I’ve seen this play out with friends and colleagues too: loyal to the company; taking on special project after special project; beacons of institutional knowledge; culture-setters. Their efforts would go largely unrecognised and time after time they are knocked back for promotions, development opportunities or even a modest pay rise in reward for their efforts.
Why? Granted, sometimes even when a person is trying their best it may be the case they are simply not the right culture or skills fit for the job, organisation or sector they work in. That isn’t necessarily anyone’s fault —sometimes the shoe just doesn’t fit.
But other times there are insidious biases clouding the path of advancement. This can result in an employee being unable to change a career-limiting, historical narrative that their bosses, senior colleagues and/or influential professional peers have created about them, regardless of evidence to the contrary about their performance.
When it’s time to move on — move on
If you have lost confidence that your performance and prospects are being considered in an objective way by your employer then it might be time for you to consider a change of scene.
I have been confronted with this choice before. What it has taught me is that rather than holding out hope for people to see you differently, a better investment of your time and energy, instead, may be towards a bold step away from your current environment in pursuit of exciting new endeavours.
Fortunately, when I made the decision to transition into the public sector I was met with people who saw my potential, recognised the quality of my work and elevated me to new heights. I started out on a project team in a temporary contract role, which was then extended by a year. Less than one year after that I was promoted to a more senior role.
In thinking about whether a career switch is right for you, I don’t want to disregard the constraints that come with living and working in an area that has a constrained labour market. This isn’t the case in Melbourne where I live, but it is unfortunately a harsh reality in many parts of the world. If you are somewhere like America — perhaps a constraint might be fear of losing health or dental cover benefits available through your current employer. These can be very real factors to take into consideration.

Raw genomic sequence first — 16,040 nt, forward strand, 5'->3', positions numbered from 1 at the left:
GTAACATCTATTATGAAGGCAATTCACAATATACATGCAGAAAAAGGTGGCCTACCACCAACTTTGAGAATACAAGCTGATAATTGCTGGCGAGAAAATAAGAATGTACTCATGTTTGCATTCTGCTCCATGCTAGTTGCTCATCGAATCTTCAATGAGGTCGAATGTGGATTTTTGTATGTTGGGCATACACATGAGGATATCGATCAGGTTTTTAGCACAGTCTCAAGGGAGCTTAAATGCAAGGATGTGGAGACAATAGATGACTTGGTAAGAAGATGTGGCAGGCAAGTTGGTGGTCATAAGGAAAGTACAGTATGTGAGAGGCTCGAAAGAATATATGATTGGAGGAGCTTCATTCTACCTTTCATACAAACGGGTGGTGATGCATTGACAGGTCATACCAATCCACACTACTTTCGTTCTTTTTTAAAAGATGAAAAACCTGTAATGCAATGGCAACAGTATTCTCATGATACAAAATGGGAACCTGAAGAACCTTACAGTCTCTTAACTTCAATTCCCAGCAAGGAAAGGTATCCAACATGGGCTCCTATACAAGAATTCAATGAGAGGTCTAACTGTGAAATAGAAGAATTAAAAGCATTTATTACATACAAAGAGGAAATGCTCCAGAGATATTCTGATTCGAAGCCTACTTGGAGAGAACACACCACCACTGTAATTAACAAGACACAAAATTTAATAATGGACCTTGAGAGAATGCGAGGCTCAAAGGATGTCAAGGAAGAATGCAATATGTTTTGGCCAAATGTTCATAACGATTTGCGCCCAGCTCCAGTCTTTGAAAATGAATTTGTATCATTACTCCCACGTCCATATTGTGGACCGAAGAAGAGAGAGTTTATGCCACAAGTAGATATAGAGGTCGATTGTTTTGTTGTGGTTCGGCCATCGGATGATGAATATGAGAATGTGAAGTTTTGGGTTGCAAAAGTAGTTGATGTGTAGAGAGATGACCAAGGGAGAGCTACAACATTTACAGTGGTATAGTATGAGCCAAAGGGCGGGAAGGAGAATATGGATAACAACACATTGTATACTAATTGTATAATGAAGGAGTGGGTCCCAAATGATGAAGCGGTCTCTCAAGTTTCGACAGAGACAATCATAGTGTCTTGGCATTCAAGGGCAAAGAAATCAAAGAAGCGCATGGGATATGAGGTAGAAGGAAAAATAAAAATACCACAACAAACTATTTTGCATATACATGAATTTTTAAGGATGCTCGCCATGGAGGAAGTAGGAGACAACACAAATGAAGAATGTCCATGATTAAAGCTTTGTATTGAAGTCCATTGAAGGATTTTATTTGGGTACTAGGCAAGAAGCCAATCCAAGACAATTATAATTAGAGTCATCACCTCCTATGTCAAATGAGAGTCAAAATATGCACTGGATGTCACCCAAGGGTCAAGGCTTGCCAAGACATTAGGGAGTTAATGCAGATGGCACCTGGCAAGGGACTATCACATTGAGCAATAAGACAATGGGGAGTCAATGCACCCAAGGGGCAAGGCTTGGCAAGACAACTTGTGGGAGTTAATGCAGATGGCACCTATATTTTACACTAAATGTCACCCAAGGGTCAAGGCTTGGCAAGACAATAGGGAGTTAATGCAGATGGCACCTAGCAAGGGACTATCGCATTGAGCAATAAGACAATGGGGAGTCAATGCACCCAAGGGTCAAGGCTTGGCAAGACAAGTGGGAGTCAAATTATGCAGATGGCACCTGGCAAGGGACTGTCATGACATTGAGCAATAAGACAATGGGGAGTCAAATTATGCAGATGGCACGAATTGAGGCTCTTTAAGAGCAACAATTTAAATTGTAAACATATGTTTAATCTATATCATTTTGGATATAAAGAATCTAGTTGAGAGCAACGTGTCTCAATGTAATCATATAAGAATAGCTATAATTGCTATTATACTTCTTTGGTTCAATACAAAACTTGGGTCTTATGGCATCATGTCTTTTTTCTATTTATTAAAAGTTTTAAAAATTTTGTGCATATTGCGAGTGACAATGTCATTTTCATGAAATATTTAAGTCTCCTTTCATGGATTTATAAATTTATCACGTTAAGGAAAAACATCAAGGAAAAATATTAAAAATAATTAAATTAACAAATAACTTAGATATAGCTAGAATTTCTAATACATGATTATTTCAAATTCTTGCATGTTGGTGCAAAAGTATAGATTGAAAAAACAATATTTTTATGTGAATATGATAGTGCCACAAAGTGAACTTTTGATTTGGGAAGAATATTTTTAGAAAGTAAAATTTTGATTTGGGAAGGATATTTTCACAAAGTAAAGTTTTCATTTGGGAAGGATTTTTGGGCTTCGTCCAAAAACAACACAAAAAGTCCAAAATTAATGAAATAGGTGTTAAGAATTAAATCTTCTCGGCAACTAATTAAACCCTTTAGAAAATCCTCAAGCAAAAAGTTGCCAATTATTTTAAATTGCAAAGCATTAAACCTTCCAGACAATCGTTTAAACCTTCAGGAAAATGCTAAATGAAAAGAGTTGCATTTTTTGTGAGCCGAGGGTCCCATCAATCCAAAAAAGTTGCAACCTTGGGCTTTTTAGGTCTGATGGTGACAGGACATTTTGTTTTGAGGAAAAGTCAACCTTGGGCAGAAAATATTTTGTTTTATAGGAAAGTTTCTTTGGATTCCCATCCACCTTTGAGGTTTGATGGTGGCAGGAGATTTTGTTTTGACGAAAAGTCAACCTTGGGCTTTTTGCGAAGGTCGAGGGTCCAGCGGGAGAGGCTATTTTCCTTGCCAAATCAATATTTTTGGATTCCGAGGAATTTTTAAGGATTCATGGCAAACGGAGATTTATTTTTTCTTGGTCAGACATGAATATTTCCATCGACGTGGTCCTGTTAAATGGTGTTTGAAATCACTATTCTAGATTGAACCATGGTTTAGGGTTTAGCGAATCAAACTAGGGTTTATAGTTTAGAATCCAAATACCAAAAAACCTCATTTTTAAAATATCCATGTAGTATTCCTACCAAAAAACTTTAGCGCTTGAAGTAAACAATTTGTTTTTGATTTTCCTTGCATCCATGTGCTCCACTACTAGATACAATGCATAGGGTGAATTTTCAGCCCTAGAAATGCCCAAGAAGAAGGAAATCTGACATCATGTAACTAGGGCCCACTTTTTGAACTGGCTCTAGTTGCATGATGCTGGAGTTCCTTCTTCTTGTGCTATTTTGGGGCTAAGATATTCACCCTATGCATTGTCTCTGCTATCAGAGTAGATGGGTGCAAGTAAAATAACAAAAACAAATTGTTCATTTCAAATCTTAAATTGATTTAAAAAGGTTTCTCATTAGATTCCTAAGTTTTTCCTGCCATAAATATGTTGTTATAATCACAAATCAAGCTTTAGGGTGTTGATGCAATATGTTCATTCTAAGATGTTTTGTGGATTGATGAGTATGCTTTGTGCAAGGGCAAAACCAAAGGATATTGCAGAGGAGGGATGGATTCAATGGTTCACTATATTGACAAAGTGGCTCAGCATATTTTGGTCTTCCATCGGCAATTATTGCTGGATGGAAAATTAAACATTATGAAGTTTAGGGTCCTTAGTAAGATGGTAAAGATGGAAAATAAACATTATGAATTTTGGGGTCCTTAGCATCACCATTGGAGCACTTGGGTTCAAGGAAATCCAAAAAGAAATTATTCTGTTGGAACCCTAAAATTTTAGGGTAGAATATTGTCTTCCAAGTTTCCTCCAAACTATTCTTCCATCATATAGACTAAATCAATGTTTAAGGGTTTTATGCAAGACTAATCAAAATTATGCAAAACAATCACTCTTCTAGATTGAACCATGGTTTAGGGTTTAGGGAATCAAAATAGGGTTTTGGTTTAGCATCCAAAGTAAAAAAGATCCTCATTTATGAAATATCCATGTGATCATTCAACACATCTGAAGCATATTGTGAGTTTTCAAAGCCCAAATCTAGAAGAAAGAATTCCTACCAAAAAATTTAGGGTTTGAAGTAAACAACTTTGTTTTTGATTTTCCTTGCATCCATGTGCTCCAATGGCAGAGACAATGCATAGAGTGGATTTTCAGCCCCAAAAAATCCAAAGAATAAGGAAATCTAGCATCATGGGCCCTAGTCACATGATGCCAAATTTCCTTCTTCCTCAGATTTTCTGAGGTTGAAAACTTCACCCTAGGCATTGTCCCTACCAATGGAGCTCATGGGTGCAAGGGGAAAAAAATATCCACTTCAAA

I’m also not saying that patience isn’t a virtue or, in fact, a vital attribute to have as you navigate steep learning curves and gain experience earned — over time — on your unique career path. Everyone encounters setbacks from time to time. That’s life.
What I am saying is that being patient and applying yourself in an environment where there is scope and appetite for you to progress is a very different prospect to being pigeonholed in an external narrative that is holding you back. If there are possibilities to broaden your horizons elsewhere and you want to seize those opportunities then you need to get yourself in the game.
If the organisation you work for isn’t honouring your potential then it is worth seeking out work in one that will.
How will I know if I’m being held back by my employer?
Changing goal posts and hollow promises — a sense that no matter what you do to change or improve your performance it will still, somehow, not be good enough. Performance conversations, even praiseworthy ones, that replicate themselves over and over again without ever resulting in reward or growth opportunities. Putting your hand up for opportunities, but always being overlooked. These are just some of the possible signs that you are being held back in your job.
This can be a major confidence killer. That annoying little voice creeps in to your head and says, ‘If you can’t make a success of things here then it’s not going to be any different somewhere else.’ Not true. Sometimes a fresh start allows others to see you in a different light. When you do find something better you may well wonder why you didn’t make the decision to move earlier.